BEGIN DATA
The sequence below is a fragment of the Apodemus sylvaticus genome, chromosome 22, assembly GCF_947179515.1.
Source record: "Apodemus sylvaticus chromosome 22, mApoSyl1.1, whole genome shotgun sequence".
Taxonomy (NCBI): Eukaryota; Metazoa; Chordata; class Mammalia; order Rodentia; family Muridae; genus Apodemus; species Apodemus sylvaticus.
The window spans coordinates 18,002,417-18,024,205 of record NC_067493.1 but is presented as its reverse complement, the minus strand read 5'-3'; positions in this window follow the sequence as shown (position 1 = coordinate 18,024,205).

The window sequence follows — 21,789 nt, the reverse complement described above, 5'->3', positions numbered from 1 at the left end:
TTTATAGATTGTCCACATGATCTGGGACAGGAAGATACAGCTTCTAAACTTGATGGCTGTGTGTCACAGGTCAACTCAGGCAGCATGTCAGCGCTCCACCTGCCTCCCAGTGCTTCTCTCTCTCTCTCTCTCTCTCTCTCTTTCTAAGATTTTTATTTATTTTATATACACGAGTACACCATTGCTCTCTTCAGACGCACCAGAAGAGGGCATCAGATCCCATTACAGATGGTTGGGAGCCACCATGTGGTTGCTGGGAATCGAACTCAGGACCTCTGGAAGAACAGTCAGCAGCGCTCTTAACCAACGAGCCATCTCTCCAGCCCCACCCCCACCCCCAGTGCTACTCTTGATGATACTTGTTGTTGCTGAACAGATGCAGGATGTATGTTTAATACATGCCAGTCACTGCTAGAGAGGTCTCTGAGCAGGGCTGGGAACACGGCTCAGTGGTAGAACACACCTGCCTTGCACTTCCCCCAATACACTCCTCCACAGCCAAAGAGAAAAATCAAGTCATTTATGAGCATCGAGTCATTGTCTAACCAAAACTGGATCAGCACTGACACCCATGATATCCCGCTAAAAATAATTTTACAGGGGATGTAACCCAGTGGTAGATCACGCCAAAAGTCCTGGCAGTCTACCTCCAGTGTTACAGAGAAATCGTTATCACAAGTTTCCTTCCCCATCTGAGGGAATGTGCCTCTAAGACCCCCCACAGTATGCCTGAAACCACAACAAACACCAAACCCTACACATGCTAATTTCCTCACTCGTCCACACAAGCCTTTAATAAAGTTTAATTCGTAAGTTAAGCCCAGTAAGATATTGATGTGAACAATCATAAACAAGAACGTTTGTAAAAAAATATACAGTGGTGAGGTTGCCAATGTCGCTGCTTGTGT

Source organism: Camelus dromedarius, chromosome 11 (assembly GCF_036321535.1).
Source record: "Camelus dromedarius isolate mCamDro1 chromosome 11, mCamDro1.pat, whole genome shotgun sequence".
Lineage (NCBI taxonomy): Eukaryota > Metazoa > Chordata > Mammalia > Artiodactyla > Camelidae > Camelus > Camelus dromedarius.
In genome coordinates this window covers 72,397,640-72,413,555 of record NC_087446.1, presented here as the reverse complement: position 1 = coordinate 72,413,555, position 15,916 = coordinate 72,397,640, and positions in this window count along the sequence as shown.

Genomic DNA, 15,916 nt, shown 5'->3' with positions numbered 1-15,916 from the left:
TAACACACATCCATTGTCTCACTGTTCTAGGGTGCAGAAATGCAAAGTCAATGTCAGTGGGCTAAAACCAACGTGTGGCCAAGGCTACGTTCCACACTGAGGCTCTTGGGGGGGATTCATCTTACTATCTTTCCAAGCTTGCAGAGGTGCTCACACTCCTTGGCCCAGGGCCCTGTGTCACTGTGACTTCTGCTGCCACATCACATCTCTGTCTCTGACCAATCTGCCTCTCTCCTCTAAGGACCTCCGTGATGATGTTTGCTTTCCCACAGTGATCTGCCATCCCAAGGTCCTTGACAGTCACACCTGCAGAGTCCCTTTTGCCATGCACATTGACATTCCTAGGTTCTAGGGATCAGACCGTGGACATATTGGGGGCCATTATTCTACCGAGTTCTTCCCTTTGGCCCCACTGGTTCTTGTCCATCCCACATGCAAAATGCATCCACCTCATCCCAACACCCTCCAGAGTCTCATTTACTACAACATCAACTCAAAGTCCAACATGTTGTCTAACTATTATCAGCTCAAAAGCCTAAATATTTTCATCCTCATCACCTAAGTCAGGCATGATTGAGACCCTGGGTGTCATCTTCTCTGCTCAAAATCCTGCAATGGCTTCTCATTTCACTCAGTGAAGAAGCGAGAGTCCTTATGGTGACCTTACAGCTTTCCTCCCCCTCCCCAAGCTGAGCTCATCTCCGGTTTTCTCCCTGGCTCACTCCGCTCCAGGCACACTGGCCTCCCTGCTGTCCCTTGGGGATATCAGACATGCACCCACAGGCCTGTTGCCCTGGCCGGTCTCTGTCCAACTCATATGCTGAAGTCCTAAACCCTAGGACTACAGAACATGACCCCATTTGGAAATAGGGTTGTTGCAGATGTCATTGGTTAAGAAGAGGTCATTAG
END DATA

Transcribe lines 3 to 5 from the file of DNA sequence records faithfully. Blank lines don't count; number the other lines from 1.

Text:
Taxonomy (NCBI): Eukaryota; Metazoa; Chordata; class Mammalia; order Rodentia; family Muridae; genus Apodemus; species Apodemus sylvaticus.
The window spans coordinates 18,002,417-18,024,205 of record NC_067493.1 but is presented as its reverse complement, the minus strand read 5'-3'; positions in this window follow the sequence as shown (position 1 = coordinate 18,024,205).

The window sequence follows — 21,789 nt, the reverse complement described above, 5'->3', positions numbered from 1 at the left end: